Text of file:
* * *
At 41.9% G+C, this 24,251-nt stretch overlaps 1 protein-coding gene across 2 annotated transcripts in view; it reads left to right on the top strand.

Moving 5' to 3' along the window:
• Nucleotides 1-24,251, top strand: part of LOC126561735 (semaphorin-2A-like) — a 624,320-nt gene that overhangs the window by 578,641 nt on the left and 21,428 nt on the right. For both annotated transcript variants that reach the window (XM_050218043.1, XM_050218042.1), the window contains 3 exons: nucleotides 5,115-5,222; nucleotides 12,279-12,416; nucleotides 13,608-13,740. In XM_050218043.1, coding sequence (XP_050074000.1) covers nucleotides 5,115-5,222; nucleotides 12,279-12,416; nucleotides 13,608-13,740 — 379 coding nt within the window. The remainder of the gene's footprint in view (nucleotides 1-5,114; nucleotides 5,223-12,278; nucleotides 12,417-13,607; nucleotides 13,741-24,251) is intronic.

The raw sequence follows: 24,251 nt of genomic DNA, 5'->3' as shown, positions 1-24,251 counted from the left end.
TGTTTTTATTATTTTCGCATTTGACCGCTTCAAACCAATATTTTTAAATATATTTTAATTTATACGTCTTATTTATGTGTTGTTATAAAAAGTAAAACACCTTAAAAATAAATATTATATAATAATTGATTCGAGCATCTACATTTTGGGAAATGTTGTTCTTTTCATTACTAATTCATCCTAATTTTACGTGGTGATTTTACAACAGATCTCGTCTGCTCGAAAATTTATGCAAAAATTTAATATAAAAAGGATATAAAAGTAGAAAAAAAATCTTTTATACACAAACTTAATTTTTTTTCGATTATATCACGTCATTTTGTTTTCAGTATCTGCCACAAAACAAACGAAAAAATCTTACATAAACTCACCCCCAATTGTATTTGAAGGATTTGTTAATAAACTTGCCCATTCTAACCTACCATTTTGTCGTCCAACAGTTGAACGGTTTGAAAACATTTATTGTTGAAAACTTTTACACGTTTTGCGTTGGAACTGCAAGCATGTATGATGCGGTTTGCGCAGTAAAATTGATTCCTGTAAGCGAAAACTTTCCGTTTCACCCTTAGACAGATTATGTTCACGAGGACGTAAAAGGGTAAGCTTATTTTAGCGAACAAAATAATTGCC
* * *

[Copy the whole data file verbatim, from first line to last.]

At 41.9% G+C, this 24,251-nt stretch overlaps 1 protein-coding gene across 2 annotated transcripts in view; it reads left to right on the top strand.

Moving 5' to 3' along the window:
• Nucleotides 1-24,251, top strand: part of LOC126561735 (semaphorin-2A-like) — a 624,320-nt gene that overhangs the window by 578,641 nt on the left and 21,428 nt on the right. For both annotated transcript variants that reach the window (XM_050218043.1, XM_050218042.1), the window contains 3 exons: nucleotides 5,115-5,222; nucleotides 12,279-12,416; nucleotides 13,608-13,740. In XM_050218043.1, coding sequence (XP_050074000.1) covers nucleotides 5,115-5,222; nucleotides 12,279-12,416; nucleotides 13,608-13,740 — 379 coding nt within the window. The remainder of the gene's footprint in view (nucleotides 1-5,114; nucleotides 5,223-12,278; nucleotides 12,417-13,607; nucleotides 13,741-24,251) is intronic.

The raw sequence follows: 24,251 nt of genomic DNA, 5'->3' as shown, positions 1-24,251 counted from the left end.
TGTTTTTATTATTTTCGCATTTGACCGCTTCAAACCAATATTTTTAAATATATTTTAATTTATACGTCTTATTTATGTGTTGTTATAAAAAGTAAAACACCTTAAAAATAAATATTATATAATAATTGATTCGAGCATCTACATTTTGGGAAATGTTGTTCTTTTCATTACTAATTCATCCTAATTTTACGTGGTGATTTTACAACAGATCTCGTCTGCTCGAAAATTTATGCAAAAATTTAATATAAAAAGGATATAAAAGTAGAAAAAAAATCTTTTATACACAAACTTAATTTTTTTTCGATTATATCACGTCATTTTGTTTTCAGTATCTGCCACAAAACAAACGAAAAAATCTTACATAAACTCACCCCCAATTGTATTTGAAGGATTTGTTAATAAACTTGCCCATTCTAACCTACCATTTTGTCGTCCAACAGTTGAACGGTTTGAAAACATTTATTGTTGAAAACTTTTACACGTTTTGCGTTGGAACTGCAAGCATGTATGATGCGGTTTGCGCAGTAAAATTGATTCCTGTAAGCGAAAACTTTCCGTTTCACCCTTAGACAGATTATGTTCACGAGGACGTAAAAGGGTAAGCTTATTTTAGCGAACAAAATAATTGCC